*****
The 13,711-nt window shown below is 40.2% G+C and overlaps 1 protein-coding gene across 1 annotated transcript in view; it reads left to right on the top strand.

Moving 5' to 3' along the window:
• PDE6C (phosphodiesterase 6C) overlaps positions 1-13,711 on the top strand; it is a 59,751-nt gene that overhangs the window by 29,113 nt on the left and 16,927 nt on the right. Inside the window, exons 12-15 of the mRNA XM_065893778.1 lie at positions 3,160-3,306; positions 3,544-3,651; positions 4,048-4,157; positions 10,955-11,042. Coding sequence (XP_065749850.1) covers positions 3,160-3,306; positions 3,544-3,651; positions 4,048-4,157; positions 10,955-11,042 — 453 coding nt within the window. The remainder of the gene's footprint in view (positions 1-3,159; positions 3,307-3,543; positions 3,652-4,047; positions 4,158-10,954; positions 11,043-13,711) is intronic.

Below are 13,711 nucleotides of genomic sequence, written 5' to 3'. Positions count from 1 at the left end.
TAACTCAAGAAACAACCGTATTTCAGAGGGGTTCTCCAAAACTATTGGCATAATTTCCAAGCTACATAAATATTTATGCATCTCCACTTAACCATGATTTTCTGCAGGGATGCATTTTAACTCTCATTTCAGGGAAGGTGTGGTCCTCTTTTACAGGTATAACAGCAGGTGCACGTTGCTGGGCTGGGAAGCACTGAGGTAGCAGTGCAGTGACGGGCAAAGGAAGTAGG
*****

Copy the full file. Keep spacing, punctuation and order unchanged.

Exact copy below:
The 13,711-nt window shown below is 40.2% G+C and overlaps 1 protein-coding gene across 1 annotated transcript in view; it reads left to right on the top strand.

Moving 5' to 3' along the window:
• PDE6C (phosphodiesterase 6C) overlaps positions 1-13,711 on the top strand; it is a 59,751-nt gene that overhangs the window by 29,113 nt on the left and 16,927 nt on the right. Inside the window, exons 12-15 of the mRNA XM_065893778.1 lie at positions 3,160-3,306; positions 3,544-3,651; positions 4,048-4,157; positions 10,955-11,042. Coding sequence (XP_065749850.1) covers positions 3,160-3,306; positions 3,544-3,651; positions 4,048-4,157; positions 10,955-11,042 — 453 coding nt within the window. The remainder of the gene's footprint in view (positions 1-3,159; positions 3,307-3,543; positions 3,652-4,047; positions 4,158-10,954; positions 11,043-13,711) is intronic.

Below are 13,711 nucleotides of genomic sequence, written 5' to 3'. Positions count from 1 at the left end.
TAACTCAAGAAACAACCGTATTTCAGAGGGGTTCTCCAAAACTATTGGCATAATTTCCAAGCTACATAAATATTTATGCATCTCCACTTAACCATGATTTTCTGCAGGGATGCATTTTAACTCTCATTTCAGGGAAGGTGTGGTCCTCTTTTACAGGTATAACAGCAGGTGCACGTTGCTGGGCTGGGAAGCACTGAGGTAGCAGTGCAGTGACGGGCAAAGGAAGTAGG